For you, the livestock grower across the country, with swine, dairy, beef, poultry and other livestock, we owe the kind of plan that will be, at the time of implementation, accounting for the variables of a dynamic system, including lower crop yields because of too little rain so that adjustments can be made.

When I talk about conservation planning, I often talk about one of the best planning tools we have in the dairy industry – that of DHIA records. Readers of this article do not need to have this tool explained. I pose it to my supervisors and all of our conservation partners, including the landowners that are part of the Farm Bill program, such as EQIP. We need a DHIA-like farm records system for our livestock growers. Such a model would be based on a robust record-keeping system. The records, as a farm investment, help a farmer manage the components on the farm. The effect is a change in management, so that the farm improves efficiency and its economics (profit or return on investment) while, as a conservation consequence, the environment progresses.

These three big “E’s” (efficiency, economics and environment) will define the comprehensiveness of the farm system. Our plans should be written to help you have the kinds of records and attributable data so these E’s can be evaluated.

A change in management is wise if the evaluation of an existing condition discovers the trend is moving in the wrong direction. This step only happens with records comparing the change in the system over a period of time.

Farmers cannot make rain fall. But farmers can make certain adjustments because of a dry year. In fact, they do nearly every day. So it seems to me, that as a conservation planner, I ought to develop the kinds of plans that are less rigid and more empirically based. Or, in other words, plans that emphasize a comprehensive record-keeping system as a set of tools so that the big E’s can be evaluated.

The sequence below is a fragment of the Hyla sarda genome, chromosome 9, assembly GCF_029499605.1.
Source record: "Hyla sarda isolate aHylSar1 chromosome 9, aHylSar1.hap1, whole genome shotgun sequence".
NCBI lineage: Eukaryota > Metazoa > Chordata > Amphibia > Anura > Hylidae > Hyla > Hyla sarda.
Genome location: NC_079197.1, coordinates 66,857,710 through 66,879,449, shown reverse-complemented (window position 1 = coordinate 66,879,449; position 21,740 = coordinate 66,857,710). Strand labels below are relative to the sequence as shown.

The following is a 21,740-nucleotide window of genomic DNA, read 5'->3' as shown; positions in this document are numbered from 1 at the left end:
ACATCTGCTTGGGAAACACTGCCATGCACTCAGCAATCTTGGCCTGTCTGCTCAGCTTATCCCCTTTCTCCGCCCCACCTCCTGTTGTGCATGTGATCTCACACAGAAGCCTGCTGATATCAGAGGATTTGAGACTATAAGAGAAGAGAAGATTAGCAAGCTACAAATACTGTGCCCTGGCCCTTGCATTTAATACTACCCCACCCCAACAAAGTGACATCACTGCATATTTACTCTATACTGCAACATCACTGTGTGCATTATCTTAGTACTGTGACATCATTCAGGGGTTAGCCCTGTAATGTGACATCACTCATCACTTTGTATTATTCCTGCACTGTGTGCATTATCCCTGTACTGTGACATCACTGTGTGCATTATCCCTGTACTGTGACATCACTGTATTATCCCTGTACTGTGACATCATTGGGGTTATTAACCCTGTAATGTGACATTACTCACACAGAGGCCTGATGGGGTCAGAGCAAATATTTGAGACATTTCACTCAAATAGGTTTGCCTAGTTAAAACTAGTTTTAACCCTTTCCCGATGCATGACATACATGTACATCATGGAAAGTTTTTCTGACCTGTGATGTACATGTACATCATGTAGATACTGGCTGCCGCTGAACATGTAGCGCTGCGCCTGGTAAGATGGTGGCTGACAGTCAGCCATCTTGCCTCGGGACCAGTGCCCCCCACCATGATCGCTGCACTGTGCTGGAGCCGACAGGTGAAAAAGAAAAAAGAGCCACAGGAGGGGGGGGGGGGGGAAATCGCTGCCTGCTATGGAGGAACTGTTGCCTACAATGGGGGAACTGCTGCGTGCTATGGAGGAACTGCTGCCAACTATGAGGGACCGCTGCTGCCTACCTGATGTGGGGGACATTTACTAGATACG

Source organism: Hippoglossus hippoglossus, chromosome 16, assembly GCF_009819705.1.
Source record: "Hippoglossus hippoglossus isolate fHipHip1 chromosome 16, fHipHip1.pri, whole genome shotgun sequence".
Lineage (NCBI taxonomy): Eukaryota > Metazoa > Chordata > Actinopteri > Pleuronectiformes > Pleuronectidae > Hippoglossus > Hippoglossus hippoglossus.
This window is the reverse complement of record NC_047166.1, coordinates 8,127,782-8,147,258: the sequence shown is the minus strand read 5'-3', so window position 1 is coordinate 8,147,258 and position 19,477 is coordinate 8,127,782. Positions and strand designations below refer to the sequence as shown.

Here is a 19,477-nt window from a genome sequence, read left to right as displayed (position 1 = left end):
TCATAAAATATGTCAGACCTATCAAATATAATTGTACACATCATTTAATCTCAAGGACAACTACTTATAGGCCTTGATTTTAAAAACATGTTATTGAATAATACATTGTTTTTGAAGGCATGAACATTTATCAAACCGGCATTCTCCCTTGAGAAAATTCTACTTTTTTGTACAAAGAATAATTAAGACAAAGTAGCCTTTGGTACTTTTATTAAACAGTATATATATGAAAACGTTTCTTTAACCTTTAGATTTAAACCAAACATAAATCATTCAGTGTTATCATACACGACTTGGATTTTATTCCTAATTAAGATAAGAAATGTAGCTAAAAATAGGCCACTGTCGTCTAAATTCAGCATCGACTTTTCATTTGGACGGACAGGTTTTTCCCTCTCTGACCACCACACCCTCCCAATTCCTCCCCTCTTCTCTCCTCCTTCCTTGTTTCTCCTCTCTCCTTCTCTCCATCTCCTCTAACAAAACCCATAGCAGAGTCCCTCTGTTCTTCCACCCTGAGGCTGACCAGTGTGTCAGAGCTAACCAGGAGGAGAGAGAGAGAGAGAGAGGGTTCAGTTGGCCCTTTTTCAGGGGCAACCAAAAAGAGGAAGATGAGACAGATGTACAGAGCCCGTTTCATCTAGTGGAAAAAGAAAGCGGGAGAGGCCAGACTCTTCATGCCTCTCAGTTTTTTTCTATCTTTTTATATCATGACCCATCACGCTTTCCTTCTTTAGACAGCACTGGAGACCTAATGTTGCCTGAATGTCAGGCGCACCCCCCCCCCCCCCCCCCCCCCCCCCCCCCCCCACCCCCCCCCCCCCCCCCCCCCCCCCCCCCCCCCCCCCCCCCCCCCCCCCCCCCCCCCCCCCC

On our livestock farms, we need conservation plans (CNMPs or NMPs) that will help you evaluate the performance (trends) of all components on the farm. I do not think we have this model yet, hence my frustration. I suggest that we can build this type of conservation plan.

At this point in my career, this task is at the top of my list. PD

“Um, Hi. My name is Bob, and I’ve been dairying for 12 years.”

Group, together: “Hi, Bob.”

“Well, where do I start? My father was a dairyman, and my family was often the subject of ridicule. I even remember times going to school smelling like a dairy.”

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I am nearly 55 years old. My career with the USDA-NRCS enters its fifth year as of late July 2007. At my age, many of my colleagues in the NRCS came through the federal system three decades ago and now have 30 years done. Many of them are near or at retirement.

In many federal agencies, managers are thinking about the retirement of those in the federal system with 30 years of experience. Our managers do here in Michigan. On our ecological sciences staff, nearly two-thirds of our group of 15 is eligible for retirement. In fact, we have one resource conservationist with more than 43 years of federal service. That’s a long career.